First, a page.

|Michael Ruse||Link|| Compatibilism || Atheism || Naturalism || Physicalism || Biological view17 ||LT Death ||Switch||LT MP|
|Nathan Salmon||Link||LT no free will || Atheism || Unfamiliar || Non-physicalism || Further-fact view || Death || Switch || M possible |
|Michael Tye||Link|| Compatibilism || Atheism || Naturalism || Physicalism || LT PV|| Death ||Agnostic|| C but not MP |
|Peter Unger||Link|| LT libertarianism|| LT atheism || Question unclear|| LT non-physicalism ||LT further-fact|| LT death ||Switch|| Question unclear |
|Stephen Yablo||Link||LT compatibilism || Atheism || LT non-naturalism || Non-physicalism || LT PV || Survival || Switch ||LT C but not MP |
- Setup and methodology
- 2.1 Survey population
- 2.2 Main questions and survey interface
- 2.3 Orientation and background questions
- 2.4 Metasurvey questions and interface
- Main Survey Results
- 3.1 Demographics of target faculty
- 3.2 Philosophical orientation
- 3.3 Main answers
- 3.4 Correlations
- 3.5 Correlations between philosophical views
- 3.6 Gender correlations
- 3.7 Age correlations
- 3.8 Geographical correlations
- 3.9 Specialization correlations
- 3.10 Identification effects
- 3.11 Relative importance of demographic factors
- 3.12 Factor analysis
- Metasurvey results
- Summary of conclusions
- Appendix 1: Detailed survey results
- Appendix 2: Details of principal component analysis and factor analysis
- Example question screen
- Metasurvey interface
- Years of birth and target faculty
- Distribution of error levels across questions and target faculty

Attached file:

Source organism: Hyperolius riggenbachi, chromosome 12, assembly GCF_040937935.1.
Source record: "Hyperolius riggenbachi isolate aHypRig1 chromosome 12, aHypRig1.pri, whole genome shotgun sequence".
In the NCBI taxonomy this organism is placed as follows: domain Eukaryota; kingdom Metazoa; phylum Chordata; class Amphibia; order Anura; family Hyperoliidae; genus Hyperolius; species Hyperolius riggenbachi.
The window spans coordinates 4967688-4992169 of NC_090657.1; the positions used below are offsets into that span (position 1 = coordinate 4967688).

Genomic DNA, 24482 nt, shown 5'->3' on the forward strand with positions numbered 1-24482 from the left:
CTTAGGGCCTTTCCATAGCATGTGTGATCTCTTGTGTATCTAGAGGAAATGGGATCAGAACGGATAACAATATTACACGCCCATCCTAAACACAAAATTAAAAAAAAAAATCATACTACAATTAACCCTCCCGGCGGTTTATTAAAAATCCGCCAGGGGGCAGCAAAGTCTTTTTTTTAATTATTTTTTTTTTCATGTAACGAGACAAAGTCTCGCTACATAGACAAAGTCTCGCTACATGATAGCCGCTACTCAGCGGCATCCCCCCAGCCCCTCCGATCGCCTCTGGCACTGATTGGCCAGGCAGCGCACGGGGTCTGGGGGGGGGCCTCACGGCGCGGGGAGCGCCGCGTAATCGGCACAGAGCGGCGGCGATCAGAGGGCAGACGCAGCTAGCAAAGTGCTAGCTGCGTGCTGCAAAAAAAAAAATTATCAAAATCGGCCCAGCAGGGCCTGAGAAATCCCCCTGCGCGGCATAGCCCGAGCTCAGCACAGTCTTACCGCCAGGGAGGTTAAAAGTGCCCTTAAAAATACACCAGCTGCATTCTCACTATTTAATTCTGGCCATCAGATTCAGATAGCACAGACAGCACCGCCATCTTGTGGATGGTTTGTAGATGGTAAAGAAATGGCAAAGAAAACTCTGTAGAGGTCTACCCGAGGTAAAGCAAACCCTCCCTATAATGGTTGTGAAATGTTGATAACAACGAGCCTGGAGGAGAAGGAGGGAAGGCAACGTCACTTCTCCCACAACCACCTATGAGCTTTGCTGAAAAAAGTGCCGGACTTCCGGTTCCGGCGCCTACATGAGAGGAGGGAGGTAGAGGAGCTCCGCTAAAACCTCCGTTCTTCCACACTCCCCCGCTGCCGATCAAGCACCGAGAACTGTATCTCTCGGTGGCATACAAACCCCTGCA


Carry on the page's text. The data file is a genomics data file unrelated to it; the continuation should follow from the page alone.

- Parallel Analysis Scree Plots
- Regions: nationality, PhD, affiliation
- Number of target faculty respondents per declared area of specialization
- The twenty non-living philosophers with whom the most target faculty respondents identified.
- Conversion scheme for "other" answers
- Distribution of answers for Metaphilosophy: naturalism and Moral judgments: cognitivism
- 50 highest correlations between philosophical views
- Highest correlations between gender:female and main answers
- Highest correlations between year of birth and main answers
- Highest correlations between main answers and geographic affiliations
- Highest correlations between views and specializations
- Greatest differences between specialists and non-specialists
- Highest correlations between views and identifications
- Correlations between views and identification with the analytic tradition
- Highest average absolute correlations between background factors and main answers
- Components extracted using principal component analysis with varimax rotation
- Highest correlations between extracted components and (a) background, (b) philosophical identification, and © specialization.
- Normalized community-level errors for metasurvey answers
The 30 Questions & Responses18
- A priori knowledge:
- yes 71.1%
- no 18.4%
- other 10.5%.
- Abstract19 objects:
- Platonism 39.3%
- nominalism 37.7%
- other 23.0%.
- Aesthetic value:
- objective 41.0%
- subjective 34.5%
- other 24.5%.
- Analytic-synthetic distinction:
- yes 64.9%
- no 27.1%
- other 8.1%.
- Epistemic justification:
- externalism 42.7%
- internalism 26.4%
- other 30.8%.
- External world:
- non-skeptical realism 81.6%
- skepticism 4.8%
- idealism 4.3%
- other 9.2%.
- Free will:
- compatibilism 59.1%
- libertarianism20 13.7%
- no free will 12.2%
- other 14.9%.
- atheism 72.8%
- theism 14.6%
- other 12.6%.
- Knowledge claims:
- contextualism 40.1%
- invariantism 31.1%